stsadm –o upgradesolution –filename [solutionname.wsp] –name [solutionname.wsp] –allowgacdeployment –allowcaspolicies –immediate

The change to the page layout is then reflected within the SharePoint site.

Why are my changes are not seen?

More history, our last deployment required that we tidied up the page layout’s title and description.

One of the problems with using a Module to deploy files within a feature is that with SharePoint 2007 it is difficult to make changes to existing files deployed by a module without resorting to code. Any changes to the filenames or properties that are deployed by the Module are not reflected until the file is deleted from the site collection.

As there were not that many site collections, we took the decision not to write any code and we modified the page layout titles and descriptions through the SharePoint UI.

Unfortunately when we did our next release into our testing environment the changes to the page layout markup were not seen within the site.

After checking that the page layouts were being deployed correctly to the the WFE’s file system we started thinking of the reason. Finally I thought it must be due to unghosting of the files.

Normally you can use SharePoint Designer to revert page layouts to their site definition. So I fired up SharePoint Designer and browsed to the /_catalogs/masterpages document library but could see that the Page Layouts were not customised.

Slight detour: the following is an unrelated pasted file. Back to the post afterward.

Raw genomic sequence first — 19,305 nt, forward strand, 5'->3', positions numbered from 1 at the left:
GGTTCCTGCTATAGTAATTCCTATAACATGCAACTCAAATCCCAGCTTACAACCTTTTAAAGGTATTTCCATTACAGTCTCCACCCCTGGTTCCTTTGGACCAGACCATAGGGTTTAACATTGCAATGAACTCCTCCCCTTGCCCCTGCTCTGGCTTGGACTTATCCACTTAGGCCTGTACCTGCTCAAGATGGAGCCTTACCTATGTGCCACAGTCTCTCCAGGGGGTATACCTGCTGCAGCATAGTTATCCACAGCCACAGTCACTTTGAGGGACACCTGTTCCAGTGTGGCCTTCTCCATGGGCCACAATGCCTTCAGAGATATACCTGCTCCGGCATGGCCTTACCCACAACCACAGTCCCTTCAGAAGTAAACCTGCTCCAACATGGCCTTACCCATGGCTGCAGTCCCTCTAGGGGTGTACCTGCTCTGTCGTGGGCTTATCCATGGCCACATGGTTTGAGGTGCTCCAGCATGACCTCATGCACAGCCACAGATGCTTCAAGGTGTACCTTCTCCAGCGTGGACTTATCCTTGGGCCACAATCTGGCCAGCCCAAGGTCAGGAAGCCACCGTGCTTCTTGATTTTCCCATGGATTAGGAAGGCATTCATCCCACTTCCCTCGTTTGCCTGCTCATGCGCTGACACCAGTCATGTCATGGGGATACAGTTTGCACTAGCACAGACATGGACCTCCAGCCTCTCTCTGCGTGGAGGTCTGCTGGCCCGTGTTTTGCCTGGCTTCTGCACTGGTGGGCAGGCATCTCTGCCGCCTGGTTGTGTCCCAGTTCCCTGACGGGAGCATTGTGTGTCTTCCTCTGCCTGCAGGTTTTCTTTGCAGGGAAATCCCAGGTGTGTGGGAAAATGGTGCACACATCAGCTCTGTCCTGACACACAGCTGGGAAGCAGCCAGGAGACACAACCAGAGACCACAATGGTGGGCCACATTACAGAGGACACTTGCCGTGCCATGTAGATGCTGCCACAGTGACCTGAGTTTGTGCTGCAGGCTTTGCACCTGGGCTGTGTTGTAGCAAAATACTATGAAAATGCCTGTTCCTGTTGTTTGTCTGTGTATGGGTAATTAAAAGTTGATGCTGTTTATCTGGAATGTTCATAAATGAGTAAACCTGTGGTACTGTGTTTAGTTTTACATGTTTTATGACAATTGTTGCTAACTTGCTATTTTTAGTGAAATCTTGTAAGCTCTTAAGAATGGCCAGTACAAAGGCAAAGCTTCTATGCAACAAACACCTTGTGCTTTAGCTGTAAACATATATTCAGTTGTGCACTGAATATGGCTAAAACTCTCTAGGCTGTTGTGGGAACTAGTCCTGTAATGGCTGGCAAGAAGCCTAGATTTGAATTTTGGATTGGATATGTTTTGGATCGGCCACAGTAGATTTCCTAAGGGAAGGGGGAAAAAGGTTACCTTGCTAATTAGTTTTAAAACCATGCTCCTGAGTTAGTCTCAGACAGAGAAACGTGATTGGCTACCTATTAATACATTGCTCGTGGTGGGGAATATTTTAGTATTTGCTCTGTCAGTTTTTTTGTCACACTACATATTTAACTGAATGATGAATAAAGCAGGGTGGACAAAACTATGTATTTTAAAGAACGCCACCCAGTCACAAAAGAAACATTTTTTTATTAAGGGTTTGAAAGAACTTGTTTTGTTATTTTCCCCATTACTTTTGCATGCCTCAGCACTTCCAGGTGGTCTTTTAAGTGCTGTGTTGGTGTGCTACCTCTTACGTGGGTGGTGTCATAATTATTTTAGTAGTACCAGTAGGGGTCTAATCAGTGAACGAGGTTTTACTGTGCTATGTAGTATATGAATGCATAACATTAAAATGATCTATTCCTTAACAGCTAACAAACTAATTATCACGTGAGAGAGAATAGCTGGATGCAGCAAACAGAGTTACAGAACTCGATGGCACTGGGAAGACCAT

I started to search for tools to find out which files are customised. The legendary Gary LaPointe (@glapointe) came to the rescue.

If you don’t deploy Gary LaPointe STSADM tools on your Production/UAT environments then I plead with you that you start to do so as soon as possible. Time and time again I have been in a bind and Gary’s STSADM commands have got me out of trouble.

The commands that saved the day this time are:-

The commands give a lot of flexibility, though I will warn you that you need to be a bit careful as you could quickly reghost all the files within your site collection if you are not careful.

I performed the following command:-

stsadm –o gl-enumghostedfiles –url http://sharepointsite.domain.com/

This displayed a list of files that were unghosted. Funnily enough all the page layouts that we had modified and changed their Title and Description fields had become unghosted!

Once we had a list of the unghosted page layouts we could reghost each of them in turn using the command:-

stsadm –o gl-reghostfile –url http://sharepointsite.domain.com/_catalogs/masterpage/RandomPageLayout.aspx –Scope File

This command would reghost each of the files, there were occasions where the page layout reghosting would fail, using the –force option for the gl-reghostfile would ensure that the page was ghosted.